V. Get rid of the box. You know the box that we’re supposed to think outside of when we look for a different way to solve a problem? My outside-the-box thought is why have a box at all? Throw it out! The volunteer fire service is changing and facing challenges in recruitment and retention, funding, and in some parts of the nation, relevance. Create a vision for your department and set out to make it a reality without thinking you need to be restrained by all the traditions of the fire service. 

VI. Practice life balance. It is very easy to be consumed by the fire service, especially as a new chief swamped by the initial operational and administrative demands. Chances are you will also feel the pull of family life, friends, one or more jobs, school, and other commitments. Find balance. I would not be the fire chief I am today without my family, experiences outside the fire service, and education. Give your life outside the firehouse the time it deserves. It will make you a better leader. 

VII. Look for help wherever it may be. Why reinvent the wheel when another department may have devised a solution to your problem? Take that information and adapt it to your unique needs. Tap into online resources, such as the IAFC’s KnowledgeNet or the National Volunteer Fire Council. Develop strong relationships with other neighboring departments, as well as mentors outside your area. Take advantage of resources unrelated to the fire service and massage them to meet your needs.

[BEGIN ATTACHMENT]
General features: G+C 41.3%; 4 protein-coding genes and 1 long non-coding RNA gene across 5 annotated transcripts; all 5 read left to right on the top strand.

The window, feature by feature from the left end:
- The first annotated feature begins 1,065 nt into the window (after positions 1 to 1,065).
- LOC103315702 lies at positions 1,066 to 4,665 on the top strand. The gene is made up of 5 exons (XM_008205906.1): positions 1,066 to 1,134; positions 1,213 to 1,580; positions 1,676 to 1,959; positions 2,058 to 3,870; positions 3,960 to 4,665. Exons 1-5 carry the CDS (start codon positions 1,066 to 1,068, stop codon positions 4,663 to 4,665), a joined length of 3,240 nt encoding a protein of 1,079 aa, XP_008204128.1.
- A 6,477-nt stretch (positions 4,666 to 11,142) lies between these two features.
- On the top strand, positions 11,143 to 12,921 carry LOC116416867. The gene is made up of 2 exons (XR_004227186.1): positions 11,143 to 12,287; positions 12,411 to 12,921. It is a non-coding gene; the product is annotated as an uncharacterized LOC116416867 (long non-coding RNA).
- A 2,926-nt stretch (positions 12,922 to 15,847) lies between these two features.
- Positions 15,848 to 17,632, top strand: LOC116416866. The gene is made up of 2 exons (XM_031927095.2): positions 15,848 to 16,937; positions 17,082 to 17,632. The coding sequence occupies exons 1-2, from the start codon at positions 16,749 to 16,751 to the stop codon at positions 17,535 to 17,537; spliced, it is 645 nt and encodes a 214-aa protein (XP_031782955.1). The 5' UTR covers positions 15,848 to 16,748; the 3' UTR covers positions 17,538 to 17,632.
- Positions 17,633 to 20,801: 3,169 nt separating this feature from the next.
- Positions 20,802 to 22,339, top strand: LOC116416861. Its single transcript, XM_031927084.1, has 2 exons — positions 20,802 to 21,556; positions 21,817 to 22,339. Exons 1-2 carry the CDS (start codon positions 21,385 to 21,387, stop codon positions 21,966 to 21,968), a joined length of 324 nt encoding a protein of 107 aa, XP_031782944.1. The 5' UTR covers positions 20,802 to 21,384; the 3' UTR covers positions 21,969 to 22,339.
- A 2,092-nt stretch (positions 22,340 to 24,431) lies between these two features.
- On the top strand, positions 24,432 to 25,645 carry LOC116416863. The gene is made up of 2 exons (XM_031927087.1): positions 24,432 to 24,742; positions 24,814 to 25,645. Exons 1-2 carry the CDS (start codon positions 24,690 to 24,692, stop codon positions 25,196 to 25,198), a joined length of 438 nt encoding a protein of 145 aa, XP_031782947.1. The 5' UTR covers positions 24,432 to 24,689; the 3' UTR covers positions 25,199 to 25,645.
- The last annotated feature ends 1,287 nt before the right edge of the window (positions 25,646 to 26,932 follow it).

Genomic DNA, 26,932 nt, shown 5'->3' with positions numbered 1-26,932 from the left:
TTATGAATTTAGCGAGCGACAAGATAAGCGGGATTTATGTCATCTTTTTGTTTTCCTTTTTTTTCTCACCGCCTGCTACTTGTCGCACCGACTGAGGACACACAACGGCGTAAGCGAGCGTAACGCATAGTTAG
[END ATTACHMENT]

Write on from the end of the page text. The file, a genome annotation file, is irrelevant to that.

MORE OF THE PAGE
IIX. Be visible. Administrative responsibilities can chew up your hours. Don’t let it happen. Take time to be with the troops. Be front and center for trainings or special events, have dinner at the station with crews, drop in on shifts to invite conversation from all levels of your department. Volunteer personnel want to see their leaders. They want officers to be accountable to them. There is nothing more demoralizing for a volunteer company than leadership that exists mostly on paper. 

IX. Don’t beat yourself up. One of my mentors made a comment that has stayed with me regarding the leadership of his organization. Successful leaders have a short memory about their perceived failures. They do not dwell on missteps, but rather keep moving to meet the next challenge. I have adopted and simplified this approach: own your mistakes, learn from them, and move forward. 

X. Plan for your successor. One of the first pieces of advice I received the day I was sworn in as chief was that I should start planning my exit. I initially thought this was a judgment on my leadership. Instead, it was the reminder that I need to leave the department better than it was when I took over. That means I need to promote leaders within the department, delegate responsibilities to potential leaders to give them experience, and find ways to document institutional knowledge. Given the transient nature of the volunteer service, finding a replacement is easier said than done, but keep an eye out and an open mind for opportunities. 

In all that we do within the volunteer fire service, remember that volunteering means pride and is not an excuse. We should never consider ourselves “just volunteers” and our leadership should reflect that. Allow that pride to take over your fear. 

Corinne Piccardi
Fire Rescue Chief
Cabin John Park VFD